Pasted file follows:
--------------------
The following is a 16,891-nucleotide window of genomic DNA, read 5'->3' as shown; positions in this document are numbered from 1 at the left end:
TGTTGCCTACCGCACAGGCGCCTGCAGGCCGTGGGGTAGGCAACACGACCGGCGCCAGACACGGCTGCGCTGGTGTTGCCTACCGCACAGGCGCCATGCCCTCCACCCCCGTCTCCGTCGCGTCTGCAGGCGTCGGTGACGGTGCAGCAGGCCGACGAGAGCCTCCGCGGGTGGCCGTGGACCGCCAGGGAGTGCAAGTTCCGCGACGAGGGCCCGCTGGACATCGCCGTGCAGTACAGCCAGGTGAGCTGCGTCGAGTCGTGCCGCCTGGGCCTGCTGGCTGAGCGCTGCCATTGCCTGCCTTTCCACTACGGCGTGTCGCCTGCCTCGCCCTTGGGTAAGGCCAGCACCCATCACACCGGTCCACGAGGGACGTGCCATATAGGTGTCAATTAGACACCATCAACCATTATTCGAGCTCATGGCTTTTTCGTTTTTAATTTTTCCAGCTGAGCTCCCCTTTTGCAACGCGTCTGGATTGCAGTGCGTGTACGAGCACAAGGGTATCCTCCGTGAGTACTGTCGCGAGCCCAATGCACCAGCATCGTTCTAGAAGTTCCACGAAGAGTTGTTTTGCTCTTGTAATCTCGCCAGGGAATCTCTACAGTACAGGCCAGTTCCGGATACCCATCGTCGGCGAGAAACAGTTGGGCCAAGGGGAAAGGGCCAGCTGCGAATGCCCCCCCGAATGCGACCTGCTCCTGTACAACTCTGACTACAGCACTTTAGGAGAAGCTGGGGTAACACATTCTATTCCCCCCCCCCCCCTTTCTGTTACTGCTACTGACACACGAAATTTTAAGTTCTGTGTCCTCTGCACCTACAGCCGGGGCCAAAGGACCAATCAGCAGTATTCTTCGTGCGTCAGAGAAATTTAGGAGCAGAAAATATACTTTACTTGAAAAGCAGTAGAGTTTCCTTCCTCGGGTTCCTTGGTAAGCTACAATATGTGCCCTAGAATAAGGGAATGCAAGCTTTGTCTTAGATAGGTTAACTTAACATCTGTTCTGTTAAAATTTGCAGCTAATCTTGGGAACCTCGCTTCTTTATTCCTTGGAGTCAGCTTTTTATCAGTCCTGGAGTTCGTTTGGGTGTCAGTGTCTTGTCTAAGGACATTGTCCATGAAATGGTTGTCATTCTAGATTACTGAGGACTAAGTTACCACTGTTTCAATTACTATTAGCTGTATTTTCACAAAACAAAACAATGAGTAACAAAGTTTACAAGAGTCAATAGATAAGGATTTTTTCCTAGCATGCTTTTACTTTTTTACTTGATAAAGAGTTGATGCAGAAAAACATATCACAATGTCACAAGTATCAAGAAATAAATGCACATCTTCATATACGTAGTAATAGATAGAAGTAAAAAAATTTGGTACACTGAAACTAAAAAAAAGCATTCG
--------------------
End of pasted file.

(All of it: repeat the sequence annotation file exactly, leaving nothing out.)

The following is a 16,891-nucleotide window of genomic DNA, read 5'->3' as shown; positions in this document are numbered from 1 at the left end:
TGTTGCCTACCGCACAGGCGCCTGCAGGCCGTGGGGTAGGCAACACGACCGGCGCCAGACACGGCTGCGCTGGTGTTGCCTACCGCACAGGCGCCATGCCCTCCACCCCCGTCTCCGTCGCGTCTGCAGGCGTCGGTGACGGTGCAGCAGGCCGACGAGAGCCTCCGCGGGTGGCCGTGGACCGCCAGGGAGTGCAAGTTCCGCGACGAGGGCCCGCTGGACATCGCCGTGCAGTACAGCCAGGTGAGCTGCGTCGAGTCGTGCCGCCTGGGCCTGCTGGCTGAGCGCTGCCATTGCCTGCCTTTCCACTACGGCGTGTCGCCTGCCTCGCCCTTGGGTAAGGCCAGCACCCATCACACCGGTCCACGAGGGACGTGCCATATAGGTGTCAATTAGACACCATCAACCATTATTCGAGCTCATGGCTTTTTCGTTTTTAATTTTTCCAGCTGAGCTCCCCTTTTGCAACGCGTCTGGATTGCAGTGCGTGTACGAGCACAAGGGTATCCTCCGTGAGTACTGTCGCGAGCCCAATGCACCAGCATCGTTCTAGAAGTTCCACGAAGAGTTGTTTTGCTCTTGTAATCTCGCCAGGGAATCTCTACAGTACAGGCCAGTTCCGGATACCCATCGTCGGCGAGAAACAGTTGGGCCAAGGGGAAAGGGCCAGCTGCGAATGCCCCCCCGAATGCGACCTGCTCCTGTACAACTCTGACTACAGCACTTTAGGAGAAGCTGGGGTAACACATTCTATTCCCCCCCCCCCCCTTTCTGTTACTGCTACTGACACACGAAATTTTAAGTTCTGTGTCCTCTGCACCTACAGCCGGGGCCAAAGGACCAATCAGCAGTATTCTTCGTGCGTCAGAGAAATTTAGGAGCAGAAAATATACTTTACTTGAAAAGCAGTAGAGTTTCCTTCCTCGGGTTCCTTGGTAAGCTACAATATGTGCCCTAGAATAAGGGAATGCAAGCTTTGTCTTAGATAGGTTAACTTAACATCTGTTCTGTTAAAATTTGCAGCTAATCTTGGGAACCTCGCTTCTTTATTCCTTGGAGTCAGCTTTTTATCAGTCCTGGAGTTCGTTTGGGTGTCAGTGTCTTGTCTAAGGACATTGTCCATGAAATGGTTGTCATTCTAGATTACTGAGGACTAAGTTACCACTGTTTCAATTACTATTAGCTGTATTTTCACAAAACAAAACAATGAGTAACAAAGTTTACAAGAGTCAATAGATAAGGATTTTTTCCTAGCATGCTTTTACTTTTTTACTTGATAAAGAGTTGATGCAGAAAAACATATCACAATGTCACAAGTATCAAGAAATAAATGCACATCTTCATATACGTAGTAATAGATAGAAGTAAAAAAATTTGGTACACTGAAACTAAAAAAAAGCATTCG